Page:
●Engineering and cycling: two mainly man’s worlds. What do you think about it?
SERE: I honestly don’t think they are purely man’s worlds. When I competed there were many girls and in the last few years I think they have increased. Even at the engineering level we are not few and we have the same potential of men. Obviously males are in the majority but we stick up for ourselves.
VICKY: The number of men who practice cycling is certainly greater than that of women and we can discuss it in terms of a cultural or physical issue.

We could say that when people started cycling,
the social role of women was not the same of today and sport in general was more practiced by men.


​To make a purely physical speech, cycling is a sport based on strength and power, characteristics more developed in man. The “feminine sports” in which elegance, elasticity and above all feminine characteristics are still counted on the fingers of one hand.

​But luckily our society is changing and today more women than in the past are starting cycling and  the competition is more and more fierce.            


​● Is the fact of being a woman an added value for such an extreme, competitive and also very technical and technological sport?
SERE: I don’t know, men and women are always on the same level for me. Man has more power in this case. Perhaps women are more rational but in this case I don’t know whether to consider it an advantage.

● I don’t think it’s easy to reconcile Politecnico and Bike, what’s your trick?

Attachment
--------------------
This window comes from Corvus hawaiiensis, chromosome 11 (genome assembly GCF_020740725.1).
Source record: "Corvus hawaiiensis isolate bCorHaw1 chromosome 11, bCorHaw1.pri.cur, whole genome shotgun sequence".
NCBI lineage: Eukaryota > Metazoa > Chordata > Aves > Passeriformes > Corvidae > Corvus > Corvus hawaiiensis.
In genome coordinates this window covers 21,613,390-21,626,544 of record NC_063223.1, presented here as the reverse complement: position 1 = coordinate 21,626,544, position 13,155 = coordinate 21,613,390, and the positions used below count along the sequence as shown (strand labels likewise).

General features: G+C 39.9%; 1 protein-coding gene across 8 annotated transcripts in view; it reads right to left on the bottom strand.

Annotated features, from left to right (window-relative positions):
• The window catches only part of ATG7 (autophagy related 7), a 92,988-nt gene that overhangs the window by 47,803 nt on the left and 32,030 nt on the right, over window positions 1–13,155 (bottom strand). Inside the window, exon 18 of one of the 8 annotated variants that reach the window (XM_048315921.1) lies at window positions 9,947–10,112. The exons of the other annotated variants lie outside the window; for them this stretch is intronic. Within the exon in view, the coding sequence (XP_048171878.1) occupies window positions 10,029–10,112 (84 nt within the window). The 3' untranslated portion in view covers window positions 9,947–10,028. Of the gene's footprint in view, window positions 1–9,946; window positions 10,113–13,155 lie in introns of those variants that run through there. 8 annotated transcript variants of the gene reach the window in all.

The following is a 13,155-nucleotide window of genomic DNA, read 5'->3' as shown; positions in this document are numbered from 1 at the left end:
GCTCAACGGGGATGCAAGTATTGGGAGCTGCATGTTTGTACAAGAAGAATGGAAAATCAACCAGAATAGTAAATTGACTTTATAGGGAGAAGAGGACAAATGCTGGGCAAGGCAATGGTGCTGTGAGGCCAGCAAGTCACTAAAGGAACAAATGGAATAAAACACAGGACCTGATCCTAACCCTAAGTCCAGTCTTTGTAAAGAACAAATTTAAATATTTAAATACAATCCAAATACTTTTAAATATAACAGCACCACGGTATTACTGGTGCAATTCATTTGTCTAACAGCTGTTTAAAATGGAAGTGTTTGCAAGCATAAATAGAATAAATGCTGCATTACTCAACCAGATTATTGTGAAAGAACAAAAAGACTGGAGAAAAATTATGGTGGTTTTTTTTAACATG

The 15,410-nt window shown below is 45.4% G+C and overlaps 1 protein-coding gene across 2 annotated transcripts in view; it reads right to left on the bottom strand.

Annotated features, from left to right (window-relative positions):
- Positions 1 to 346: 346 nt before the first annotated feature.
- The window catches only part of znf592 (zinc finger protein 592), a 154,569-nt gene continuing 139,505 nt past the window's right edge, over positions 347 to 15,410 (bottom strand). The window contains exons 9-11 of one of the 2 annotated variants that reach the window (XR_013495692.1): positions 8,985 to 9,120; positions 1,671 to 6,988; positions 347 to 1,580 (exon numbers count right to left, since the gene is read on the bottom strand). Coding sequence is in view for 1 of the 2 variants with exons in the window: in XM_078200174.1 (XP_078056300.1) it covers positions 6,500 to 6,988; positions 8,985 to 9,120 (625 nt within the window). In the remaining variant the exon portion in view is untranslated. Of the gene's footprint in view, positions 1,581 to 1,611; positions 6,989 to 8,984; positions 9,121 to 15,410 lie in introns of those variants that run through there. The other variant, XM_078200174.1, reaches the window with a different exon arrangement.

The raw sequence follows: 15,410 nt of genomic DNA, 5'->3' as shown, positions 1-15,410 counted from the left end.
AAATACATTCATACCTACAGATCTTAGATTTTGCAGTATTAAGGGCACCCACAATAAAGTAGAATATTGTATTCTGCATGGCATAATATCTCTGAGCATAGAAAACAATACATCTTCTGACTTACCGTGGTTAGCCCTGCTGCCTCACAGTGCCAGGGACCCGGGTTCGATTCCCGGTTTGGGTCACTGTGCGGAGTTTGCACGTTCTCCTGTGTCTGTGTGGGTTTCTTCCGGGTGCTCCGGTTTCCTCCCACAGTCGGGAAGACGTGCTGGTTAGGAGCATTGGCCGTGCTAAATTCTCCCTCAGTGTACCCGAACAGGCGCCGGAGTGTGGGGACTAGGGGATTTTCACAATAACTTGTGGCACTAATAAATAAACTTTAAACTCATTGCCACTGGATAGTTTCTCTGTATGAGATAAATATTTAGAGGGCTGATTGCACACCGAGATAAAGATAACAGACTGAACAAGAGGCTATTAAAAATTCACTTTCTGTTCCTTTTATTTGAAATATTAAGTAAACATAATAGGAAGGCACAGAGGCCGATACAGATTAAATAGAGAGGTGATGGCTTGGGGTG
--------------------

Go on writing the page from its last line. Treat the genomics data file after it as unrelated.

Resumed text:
SERE: No, in fact, the alarm rings very early.

● How do you feel about being the (possible) future Policumbent cyclist?
SERE: It would be an honor for me, I know what it means to design a bike like this one and all the responsibilities on both sides.

VICKY: I’m happy, happy, happy, yuhuuuuu !!! yeahh !!!!    
● Do your thoughts also spin at leg speed when you ride?
VICKY: I can say that it’s the exact opposite. The faster I go, the more blood goes to my legs and heart, removing it from my head and thoughts. When I pedal I don’t think of anything except to some “stupid” little songs like children’s cartoon theme songs, so I don’t think about the fatigue and the 200 things per second that could happen.

​● We know well that it is not a normal bike. Are you worried about the idea of ​​speed + claustrophobia?
​SERE: I like speed and the bike is not as claustrophobic as it seems. I like speed in general, and the idea of ​​being able to reach that kind of speed without an engine excites me.
VICKY: I’ve always liked speed, being closed inside a hull not so much. Then I realized that I can make faces to those who are outside without being seen and if I fall, even if I fall at speeds much higher than those of a normal bike, it hurt less (at least this is what they tell me, I hope not to try it) .

FIGHTING THE ROLLING RESISTANCE

FIGHTING THE ROLLING RESISTANCE